A Few Observations on Junk Bonds

I want to make a few observations on $JNK. I like to watch it (and other high-yield debt instruments) for signals. Now, when we simply look at the chart, it’s in a total free fall, a total bloodbath:


It gives us the appearance of a total risk-off environment. That said, there is a part of me that wonders if this is really true.

To begin with, note the excellent bullish divergence that is forming on the daily RSI. That is more indicative of a move ending, rather than just getting started. Now, that divergence can break, and a deep plunge in the ETF from this point will be an excellent signal to us. But it hasn’t yet, and as it stands, this may bottom at any moment.

The second thing I want to discuss is the possibly misleading nature of looking at $JNK in isolation, especially in this environment. After all, it’s not just junk bonds that are crashing, but pristine bonds backed by the most powerful sovereign state in human history are crashing, too; a total bond market rout as such, as the bond market as a whole prices in rate hikes.

I’ve looked at this before (I recommend reading that article if you haven’t yet), but one way I think we can eliminate some noise is by using a ratio, in this case JNK/TLT. What it should tell us is some information about the relative performance of these two classes of bonds, high and low risk.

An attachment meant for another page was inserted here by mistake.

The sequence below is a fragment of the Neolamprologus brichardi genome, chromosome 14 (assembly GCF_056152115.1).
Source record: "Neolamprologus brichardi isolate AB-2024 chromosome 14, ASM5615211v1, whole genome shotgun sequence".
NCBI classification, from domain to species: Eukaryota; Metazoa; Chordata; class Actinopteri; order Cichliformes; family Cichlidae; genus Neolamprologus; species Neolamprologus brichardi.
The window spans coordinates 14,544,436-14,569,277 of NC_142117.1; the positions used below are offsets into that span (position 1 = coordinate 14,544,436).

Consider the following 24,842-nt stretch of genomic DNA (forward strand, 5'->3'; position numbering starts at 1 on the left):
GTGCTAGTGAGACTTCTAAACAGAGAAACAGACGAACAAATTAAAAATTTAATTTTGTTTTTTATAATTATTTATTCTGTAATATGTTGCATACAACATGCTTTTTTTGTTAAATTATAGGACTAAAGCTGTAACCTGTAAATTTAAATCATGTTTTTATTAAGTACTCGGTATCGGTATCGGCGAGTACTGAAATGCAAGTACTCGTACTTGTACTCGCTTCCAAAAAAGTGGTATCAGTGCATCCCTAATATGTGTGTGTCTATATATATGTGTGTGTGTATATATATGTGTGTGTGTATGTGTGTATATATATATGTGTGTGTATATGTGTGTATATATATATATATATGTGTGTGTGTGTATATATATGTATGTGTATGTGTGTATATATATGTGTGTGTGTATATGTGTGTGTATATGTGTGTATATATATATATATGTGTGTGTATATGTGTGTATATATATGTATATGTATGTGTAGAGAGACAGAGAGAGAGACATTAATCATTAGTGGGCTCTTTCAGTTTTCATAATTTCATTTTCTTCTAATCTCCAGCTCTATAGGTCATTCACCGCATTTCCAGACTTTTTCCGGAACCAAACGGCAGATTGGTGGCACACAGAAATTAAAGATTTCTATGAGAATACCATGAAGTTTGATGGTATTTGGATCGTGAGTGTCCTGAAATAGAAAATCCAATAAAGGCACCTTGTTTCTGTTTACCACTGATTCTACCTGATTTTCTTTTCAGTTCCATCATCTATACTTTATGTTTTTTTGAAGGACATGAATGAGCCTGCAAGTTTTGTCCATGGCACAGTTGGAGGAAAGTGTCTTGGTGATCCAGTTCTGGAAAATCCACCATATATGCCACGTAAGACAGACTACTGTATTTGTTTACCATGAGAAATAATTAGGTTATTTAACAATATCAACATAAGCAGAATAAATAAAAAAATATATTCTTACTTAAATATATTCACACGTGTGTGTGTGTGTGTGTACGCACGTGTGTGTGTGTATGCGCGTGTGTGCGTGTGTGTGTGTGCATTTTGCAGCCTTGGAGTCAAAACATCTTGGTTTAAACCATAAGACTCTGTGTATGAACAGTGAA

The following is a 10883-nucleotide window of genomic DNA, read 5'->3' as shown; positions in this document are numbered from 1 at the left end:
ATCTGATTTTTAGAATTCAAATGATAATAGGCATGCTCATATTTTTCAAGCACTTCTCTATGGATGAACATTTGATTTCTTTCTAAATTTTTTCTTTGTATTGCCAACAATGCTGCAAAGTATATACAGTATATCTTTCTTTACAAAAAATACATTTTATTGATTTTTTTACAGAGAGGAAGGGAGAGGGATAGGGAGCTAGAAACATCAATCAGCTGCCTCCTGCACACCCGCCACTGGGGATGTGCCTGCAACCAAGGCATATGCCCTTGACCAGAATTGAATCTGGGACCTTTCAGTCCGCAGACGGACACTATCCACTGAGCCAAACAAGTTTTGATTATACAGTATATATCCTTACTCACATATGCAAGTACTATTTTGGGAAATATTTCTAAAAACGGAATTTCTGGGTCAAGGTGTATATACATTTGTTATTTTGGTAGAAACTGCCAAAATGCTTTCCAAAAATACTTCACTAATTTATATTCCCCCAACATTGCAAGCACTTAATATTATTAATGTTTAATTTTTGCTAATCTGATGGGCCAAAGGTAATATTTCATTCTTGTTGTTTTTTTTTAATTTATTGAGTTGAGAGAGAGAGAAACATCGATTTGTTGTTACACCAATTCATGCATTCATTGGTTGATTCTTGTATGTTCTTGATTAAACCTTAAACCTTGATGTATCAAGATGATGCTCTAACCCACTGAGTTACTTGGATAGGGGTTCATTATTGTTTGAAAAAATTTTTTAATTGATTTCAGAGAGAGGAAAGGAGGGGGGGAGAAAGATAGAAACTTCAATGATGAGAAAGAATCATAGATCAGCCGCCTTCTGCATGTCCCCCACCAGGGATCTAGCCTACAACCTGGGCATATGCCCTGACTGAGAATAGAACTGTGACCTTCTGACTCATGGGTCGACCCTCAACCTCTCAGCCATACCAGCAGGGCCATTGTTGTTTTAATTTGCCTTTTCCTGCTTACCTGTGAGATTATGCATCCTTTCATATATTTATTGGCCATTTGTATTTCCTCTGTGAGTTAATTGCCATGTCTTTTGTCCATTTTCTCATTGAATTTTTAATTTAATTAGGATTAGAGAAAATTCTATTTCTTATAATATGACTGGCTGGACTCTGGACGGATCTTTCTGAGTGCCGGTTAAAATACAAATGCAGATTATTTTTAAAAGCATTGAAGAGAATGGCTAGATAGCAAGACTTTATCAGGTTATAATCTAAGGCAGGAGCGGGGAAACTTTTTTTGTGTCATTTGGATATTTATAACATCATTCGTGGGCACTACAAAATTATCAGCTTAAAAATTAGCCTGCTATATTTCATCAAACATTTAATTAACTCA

And what I would like to think is that in a genuine risk-off environment, capital would flee trash and seek safety, moving from junk to treasuries. And what that should look like is this ratio falling.

And, as you can see leading into the COVID crash (for instance), the ratio was rangebound, but then fell from that range. And now? We were rangebound, but we’ve rallied from our range. And so at least so far, junk bonds are outperforming pristine bonds on a relative basis, despite the total crash in junk bonds, meaning: capital is fleeing treasuries more than it is fleeing junk bonds. Weird, yeah? This chart seems to be saying that, on a relative basis, junk is being “fled from less” than treasuries.


This could change, but for the time being, it doesn’t seem to signal the same kind of risk-off environment I would expect to see before a liquidity crisis.

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